Mexico: Old Traditions

I did not really know what I wanted to read from Mexico. I just knew that I did not want to read magical realism. There was however a book I have been meaning to read for a while, so why not now. Like water for Chocolate by Laura Esquivel has gotten a lot of attention, but I had no expectations or actual clues what the book would even be about.

This is one of the fastest read ever. The book is divided into 12 chapters, for 12 months. It takes us back in time when an age-old Mexican tradition was still going strong. The youngest daughter’s duty is to take care of the mother until the end. This means that the youngest daughter cannot get married. A lot has changed since these days, but that does not make up for what these youngest girls of the families had to go through.

The problem arouses when Tita, the youngest daughter, falls in love with Pedro. Once he realizes what he is up against he marries Tita’s sister instead, so that he can be close to Tita. Now, this can only cause problems, right?! Tita is naturally suffering from the situation and she expresses herself through cooking.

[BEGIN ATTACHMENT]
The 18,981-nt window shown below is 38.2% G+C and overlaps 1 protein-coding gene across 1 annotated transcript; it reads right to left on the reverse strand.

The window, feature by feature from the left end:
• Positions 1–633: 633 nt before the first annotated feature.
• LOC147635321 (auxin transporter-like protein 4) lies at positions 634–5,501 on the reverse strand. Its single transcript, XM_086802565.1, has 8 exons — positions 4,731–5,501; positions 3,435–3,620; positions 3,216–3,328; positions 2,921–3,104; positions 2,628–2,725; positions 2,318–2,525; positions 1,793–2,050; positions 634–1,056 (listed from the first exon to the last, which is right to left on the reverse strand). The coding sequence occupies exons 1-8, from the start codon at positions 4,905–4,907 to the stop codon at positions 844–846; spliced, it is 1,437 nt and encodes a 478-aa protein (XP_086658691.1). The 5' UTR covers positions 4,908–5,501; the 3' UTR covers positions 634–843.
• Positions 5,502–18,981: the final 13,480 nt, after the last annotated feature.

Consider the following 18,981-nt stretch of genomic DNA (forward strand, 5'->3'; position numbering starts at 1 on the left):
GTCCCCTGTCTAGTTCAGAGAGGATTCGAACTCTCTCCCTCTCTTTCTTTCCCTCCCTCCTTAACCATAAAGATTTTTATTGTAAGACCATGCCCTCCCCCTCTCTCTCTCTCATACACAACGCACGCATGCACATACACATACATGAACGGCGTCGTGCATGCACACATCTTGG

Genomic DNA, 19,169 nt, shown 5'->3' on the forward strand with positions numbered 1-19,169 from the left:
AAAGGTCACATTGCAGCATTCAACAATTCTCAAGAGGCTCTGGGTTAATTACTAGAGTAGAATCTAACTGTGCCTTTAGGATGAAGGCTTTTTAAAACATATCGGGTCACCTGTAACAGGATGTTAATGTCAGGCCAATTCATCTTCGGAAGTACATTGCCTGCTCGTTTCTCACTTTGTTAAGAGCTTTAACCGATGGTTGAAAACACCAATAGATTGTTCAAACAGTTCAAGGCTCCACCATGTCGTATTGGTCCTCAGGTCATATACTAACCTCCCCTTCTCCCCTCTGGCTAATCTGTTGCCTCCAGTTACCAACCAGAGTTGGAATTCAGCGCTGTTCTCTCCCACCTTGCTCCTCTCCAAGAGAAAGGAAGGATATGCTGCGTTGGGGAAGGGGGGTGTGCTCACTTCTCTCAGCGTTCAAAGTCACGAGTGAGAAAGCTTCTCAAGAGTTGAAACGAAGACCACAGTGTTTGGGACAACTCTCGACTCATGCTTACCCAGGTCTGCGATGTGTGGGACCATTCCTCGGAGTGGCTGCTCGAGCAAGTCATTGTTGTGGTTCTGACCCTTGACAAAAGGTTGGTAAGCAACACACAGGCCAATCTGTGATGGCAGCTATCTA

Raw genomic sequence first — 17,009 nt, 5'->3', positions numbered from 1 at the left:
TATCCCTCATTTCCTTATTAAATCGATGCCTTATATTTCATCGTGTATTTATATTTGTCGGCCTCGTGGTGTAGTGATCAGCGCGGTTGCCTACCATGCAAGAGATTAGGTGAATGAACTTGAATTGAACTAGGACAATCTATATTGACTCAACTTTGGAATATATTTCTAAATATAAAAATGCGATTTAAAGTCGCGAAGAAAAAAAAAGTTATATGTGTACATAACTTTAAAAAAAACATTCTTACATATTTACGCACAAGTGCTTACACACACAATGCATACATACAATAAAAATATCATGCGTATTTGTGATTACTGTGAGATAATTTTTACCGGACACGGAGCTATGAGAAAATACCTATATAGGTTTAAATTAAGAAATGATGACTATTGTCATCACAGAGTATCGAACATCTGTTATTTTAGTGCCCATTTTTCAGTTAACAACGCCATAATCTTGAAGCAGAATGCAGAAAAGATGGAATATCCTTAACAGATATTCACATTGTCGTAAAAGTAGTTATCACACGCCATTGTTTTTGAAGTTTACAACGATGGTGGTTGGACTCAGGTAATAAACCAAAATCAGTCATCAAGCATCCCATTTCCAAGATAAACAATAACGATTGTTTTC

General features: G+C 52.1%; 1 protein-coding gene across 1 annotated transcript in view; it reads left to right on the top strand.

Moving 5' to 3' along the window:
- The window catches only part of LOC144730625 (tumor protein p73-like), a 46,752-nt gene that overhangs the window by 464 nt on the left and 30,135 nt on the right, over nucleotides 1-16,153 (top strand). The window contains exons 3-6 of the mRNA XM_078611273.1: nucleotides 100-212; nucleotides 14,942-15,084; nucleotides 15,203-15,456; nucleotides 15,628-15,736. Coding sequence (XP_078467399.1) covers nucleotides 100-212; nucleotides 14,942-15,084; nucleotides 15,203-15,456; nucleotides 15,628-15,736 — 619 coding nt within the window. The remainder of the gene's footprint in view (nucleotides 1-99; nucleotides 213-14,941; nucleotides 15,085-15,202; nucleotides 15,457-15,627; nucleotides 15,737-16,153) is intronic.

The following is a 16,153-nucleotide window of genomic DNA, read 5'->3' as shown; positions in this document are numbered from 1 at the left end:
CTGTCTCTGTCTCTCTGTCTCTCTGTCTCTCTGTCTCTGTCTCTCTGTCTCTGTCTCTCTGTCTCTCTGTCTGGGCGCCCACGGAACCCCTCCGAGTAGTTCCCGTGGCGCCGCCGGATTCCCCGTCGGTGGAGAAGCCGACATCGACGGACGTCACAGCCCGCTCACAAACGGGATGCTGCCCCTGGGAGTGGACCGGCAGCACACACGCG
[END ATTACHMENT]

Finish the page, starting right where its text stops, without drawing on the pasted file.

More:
Well, my hope for avoiding magical realism did not happen. It is absolutely the one genre I just cannot stand. The language was not to my liking. It was simple, too simple. The lack of rhythm did not convince me. Maybe it is better in the original Spanish. I do not want to blame the translation before I check it out though. The plot moves fast, too fast for the characters to fully bloom and grow.

What can I say? I love it when a book is equally loved and hated by readers. It must mean that it is a great piece of literature. It just was not a great piece of literature for me. At least it was a short book, which made it bearable to read. I like to read about old times and old traditions. This time I was familiar with the tradition, so it did not give me anything new.

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